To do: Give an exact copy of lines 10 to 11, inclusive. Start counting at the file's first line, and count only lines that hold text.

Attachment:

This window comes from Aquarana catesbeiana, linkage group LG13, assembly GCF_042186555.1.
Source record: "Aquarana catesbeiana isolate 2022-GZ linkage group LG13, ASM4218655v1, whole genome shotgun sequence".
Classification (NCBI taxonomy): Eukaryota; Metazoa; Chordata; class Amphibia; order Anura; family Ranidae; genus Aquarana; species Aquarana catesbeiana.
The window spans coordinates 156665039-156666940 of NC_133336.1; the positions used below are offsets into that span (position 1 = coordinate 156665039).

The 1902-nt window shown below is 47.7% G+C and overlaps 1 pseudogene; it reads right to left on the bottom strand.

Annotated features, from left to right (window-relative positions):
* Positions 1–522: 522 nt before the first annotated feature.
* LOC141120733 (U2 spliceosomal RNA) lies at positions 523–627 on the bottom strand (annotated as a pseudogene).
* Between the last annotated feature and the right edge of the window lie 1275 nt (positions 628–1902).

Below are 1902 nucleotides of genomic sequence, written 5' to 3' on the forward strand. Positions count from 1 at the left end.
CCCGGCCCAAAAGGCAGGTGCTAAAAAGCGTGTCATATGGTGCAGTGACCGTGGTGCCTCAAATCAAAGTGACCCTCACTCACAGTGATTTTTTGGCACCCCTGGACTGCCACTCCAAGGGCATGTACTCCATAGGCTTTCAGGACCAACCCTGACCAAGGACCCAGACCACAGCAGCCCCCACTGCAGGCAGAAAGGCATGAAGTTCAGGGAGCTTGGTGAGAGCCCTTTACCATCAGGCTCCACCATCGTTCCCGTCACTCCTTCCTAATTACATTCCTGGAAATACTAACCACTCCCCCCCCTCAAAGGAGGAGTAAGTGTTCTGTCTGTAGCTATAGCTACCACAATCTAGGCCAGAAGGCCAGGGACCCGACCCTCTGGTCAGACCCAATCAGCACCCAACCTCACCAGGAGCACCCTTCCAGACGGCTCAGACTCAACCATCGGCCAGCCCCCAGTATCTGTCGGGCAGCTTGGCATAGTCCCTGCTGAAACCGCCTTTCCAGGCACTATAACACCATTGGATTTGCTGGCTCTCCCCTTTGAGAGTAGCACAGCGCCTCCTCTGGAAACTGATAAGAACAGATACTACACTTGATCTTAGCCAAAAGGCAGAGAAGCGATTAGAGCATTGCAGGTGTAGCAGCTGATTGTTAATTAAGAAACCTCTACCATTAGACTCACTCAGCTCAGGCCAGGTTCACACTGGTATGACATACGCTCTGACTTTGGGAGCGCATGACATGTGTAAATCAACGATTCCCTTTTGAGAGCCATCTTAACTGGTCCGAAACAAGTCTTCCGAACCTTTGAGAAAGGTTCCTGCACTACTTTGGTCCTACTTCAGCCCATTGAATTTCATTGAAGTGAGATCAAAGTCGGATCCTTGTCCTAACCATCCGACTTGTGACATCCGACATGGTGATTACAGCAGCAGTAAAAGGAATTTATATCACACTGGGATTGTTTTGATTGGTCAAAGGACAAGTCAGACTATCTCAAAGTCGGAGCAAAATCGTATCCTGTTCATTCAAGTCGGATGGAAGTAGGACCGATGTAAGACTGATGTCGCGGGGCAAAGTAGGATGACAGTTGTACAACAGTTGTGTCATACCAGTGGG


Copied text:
Below are 1902 nucleotides of genomic sequence, written 5' to 3' on the forward strand. Positions count from 1 at the left end.
CCCGGCCCAAAAGGCAGGTGCTAAAAAGCGTGTCATATGGTGCAGTGACCGTGGTGCCTCAAATCAAAGTGACCCTCACTCACAGTGATTTTTTGGCACCCCTGGACTGCCACTCCAAGGGCATGTACTCCATAGGCTTTCAGGACCAACCCTGACCAAGGACCCAGACCACAGCAGCCCCCACTGCAGGCAGAAAGGCATGAAGTTCAGGGAGCTTGGTGAGAGCCCTTTACCATCAGGCTCCACCATCGTTCCCGTCACTCCTTCCTAATTACATTCCTGGAAATACTAACCACTCCCCCCCCTCAAAGGAGGAGTAAGTGTTCTGTCTGTAGCTATAGCTACCACAATCTAGGCCAGAAGGCCAGGGACCCGACCCTCTGGTCAGACCCAATCAGCACCCAACCTCACCAGGAGCACCCTTCCAGACGGCTCAGACTCAACCATCGGCCAGCCCCCAGTATCTGTCGGGCAGCTTGGCATAGTCCCTGCTGAAACCGCCTTTCCAGGCACTATAACACCATTGGATTTGCTGGCTCTCCCCTTTGAGAGTAGCACAGCGCCTCCTCTGGAAACTGATAAGAACAGATACTACACTTGATCTTAGCCAAAAGGCAGAGAAGCGATTAGAGCATTGCAGGTGTAGCAGCTGATTGTTAATTAAGAAACCTCTACCATTAGACTCACTCAGCTCAGGCCAGGTTCACACTGGTATGACATACGCTCTGACTTTGGGAGCGCATGACATGTGTAAATCAACGATTCCCTTTTGAGAGCCATCTTAACTGGTCCGAAACAAGTCTTCCGAACCTTTGAGAAAGGTTCCTGCACTACTTTGGTCCTACTTCAGCCCATTGAATTTCATTGAAGTGAGATCAAAGTCGGATCCTTGTCCTAACCATCCGACTTGTGACATCCGACATGGTGATTACAGCAGCAGTAAAAGGAATTTATATCACACTGGGATTGTTTTGATTGGTCAAAGGACAAGTCAGACTATCTCAAAGTCGGAGCAAAATCGTATCCTGTTCATTCAAGTCGGATGGAAGTAGGACCGATGTAAGACTGATGTCGCGGGGCAAAGTAGGATGACAGTTGTACAACAGTTGTGTCATACCAGTGGG